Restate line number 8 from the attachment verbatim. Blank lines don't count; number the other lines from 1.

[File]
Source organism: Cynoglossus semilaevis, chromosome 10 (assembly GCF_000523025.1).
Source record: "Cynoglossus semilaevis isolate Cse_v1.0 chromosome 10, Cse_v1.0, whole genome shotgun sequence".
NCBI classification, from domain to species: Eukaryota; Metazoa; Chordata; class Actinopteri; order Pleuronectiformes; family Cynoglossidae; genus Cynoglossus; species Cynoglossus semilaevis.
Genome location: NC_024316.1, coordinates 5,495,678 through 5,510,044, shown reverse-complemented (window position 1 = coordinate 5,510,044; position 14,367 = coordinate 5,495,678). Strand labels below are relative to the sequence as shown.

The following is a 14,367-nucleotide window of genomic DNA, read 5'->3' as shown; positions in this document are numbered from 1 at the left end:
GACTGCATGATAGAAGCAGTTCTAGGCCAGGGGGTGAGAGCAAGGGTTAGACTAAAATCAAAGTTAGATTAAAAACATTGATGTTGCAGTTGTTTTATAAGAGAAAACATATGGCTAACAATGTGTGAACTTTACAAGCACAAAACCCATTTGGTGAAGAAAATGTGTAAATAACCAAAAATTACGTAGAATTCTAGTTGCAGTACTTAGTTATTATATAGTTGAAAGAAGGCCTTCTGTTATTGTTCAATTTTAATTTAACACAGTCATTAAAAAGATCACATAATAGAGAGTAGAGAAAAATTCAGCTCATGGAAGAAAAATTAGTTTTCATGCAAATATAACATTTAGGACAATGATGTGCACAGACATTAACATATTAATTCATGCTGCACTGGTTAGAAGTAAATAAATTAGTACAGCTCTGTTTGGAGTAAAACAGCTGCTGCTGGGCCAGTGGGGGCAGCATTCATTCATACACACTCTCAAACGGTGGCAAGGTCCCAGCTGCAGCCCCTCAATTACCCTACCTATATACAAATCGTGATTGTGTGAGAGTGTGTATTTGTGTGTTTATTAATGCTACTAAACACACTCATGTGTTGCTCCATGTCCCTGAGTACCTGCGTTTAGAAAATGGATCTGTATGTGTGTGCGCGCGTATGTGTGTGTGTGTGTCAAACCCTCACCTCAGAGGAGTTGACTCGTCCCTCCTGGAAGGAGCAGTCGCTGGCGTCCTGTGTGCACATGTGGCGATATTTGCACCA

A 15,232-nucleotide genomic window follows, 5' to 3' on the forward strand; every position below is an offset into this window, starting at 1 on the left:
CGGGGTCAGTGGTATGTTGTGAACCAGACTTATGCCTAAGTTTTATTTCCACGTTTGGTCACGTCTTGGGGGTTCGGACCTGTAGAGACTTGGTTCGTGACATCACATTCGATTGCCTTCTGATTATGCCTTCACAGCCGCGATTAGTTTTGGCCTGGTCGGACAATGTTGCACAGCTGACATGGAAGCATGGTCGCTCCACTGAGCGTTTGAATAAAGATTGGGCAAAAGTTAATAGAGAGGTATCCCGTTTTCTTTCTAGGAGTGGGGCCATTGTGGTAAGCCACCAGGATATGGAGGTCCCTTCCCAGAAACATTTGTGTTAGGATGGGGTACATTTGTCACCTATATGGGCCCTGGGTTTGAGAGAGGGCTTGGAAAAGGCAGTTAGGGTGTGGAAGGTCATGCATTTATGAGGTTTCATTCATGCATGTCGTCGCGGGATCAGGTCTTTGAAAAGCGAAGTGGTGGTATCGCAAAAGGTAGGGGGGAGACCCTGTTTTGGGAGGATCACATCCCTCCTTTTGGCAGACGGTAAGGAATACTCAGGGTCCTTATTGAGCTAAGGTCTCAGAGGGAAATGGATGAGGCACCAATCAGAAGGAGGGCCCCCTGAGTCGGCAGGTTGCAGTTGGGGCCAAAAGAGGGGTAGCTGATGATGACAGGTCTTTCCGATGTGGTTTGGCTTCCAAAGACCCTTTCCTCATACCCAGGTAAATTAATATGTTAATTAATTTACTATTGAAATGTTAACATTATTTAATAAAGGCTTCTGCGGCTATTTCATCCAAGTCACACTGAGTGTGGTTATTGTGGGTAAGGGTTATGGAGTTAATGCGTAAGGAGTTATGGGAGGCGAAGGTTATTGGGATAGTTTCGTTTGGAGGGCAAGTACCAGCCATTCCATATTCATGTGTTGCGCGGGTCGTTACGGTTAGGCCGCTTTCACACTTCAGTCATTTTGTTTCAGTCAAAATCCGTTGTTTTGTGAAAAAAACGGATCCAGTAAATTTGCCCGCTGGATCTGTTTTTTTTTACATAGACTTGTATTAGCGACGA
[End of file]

CGGGGTCAGTGGTATGTTGTGAACCAGACTTATGCCTAAGTTTTATTTCCACGTTTGGTCACGTCTTGGGGGTTCGGACCTGTAGAGACTTGGTTCGTGACATCACATTCGATTGCCTTCTGATTATGCCTTCACAGCCGCGATTAGTTTTGGCCTGGTCGGACAATGTTGCACAGCTGACATGGAAGCATGGTCGCTCCACTGAGCGTTTGAATAAAGATTGGGCAAAAGTTAATAGAGAGGTATCCCGTTTTCTTTCTAGGAGTGGGGCCATTGTGGTAAGCCACCAGGATATGGAGGTCCCTTCCCAGAAACATTTGTGTTAGGATGGGGTACATTTGTCACCTATATGGGCCCTGGGTTTGAGAGAGGGCTTGGAAAAGGCAGTTAGGGTGTGGAAGGTCATGCATTTATGAGGTTTCATTCATGCATGTCGTCGCGGGATCAGGTCTTTGAAAAGCGAAGTGGTGGTATCGCAAAAGGTAGGGGGGAGACCCTGTTTTGGGAGGATCACATCCCTCCTTTTGGCAGACGGTAAGGAATACTCAGGGTCCTTATTGAGCTAAGGTCTCAGAGGGAAATGGATGAGGCACCAATCAGAAGGAGGGCCCCCTGAGTCGGCAGGTTGCAGTTGGGGCCAAAAGAGGGGTAGCTGATGATGACAGGTCTTTCCGATGTGGTTTGGCTTCCAAAGACCCTTTCCTCATACCCAGGTAAATTAATATGTTAATTAATTTACTATTGAAATGTTAACATTATTTAATAAAGGCTTCTGCGGCTATTTCATCCAAGTCACACTGAGTGTGGTTATTGTGGGTAAGGGTTATGGAGTTAATGCGTAAGGAGTTATGGGAGGCGAAGGTTATTGGGATAGTTTCGTTTGGAGGGCAAGTACCAGCCATTCCATATTCATGTGTTGCGCGGGTCGTTACGGTTAGGCCGCTTTCACACTTCAGTCATTTTGTTTCAGTCAAAATCCGTTGTTTTGTGAAAAAAACGGATCCAGTAAATTTGCCCGCTGGATCTGTTTTTTTTTACATAGACTTGTATTAGCGACGA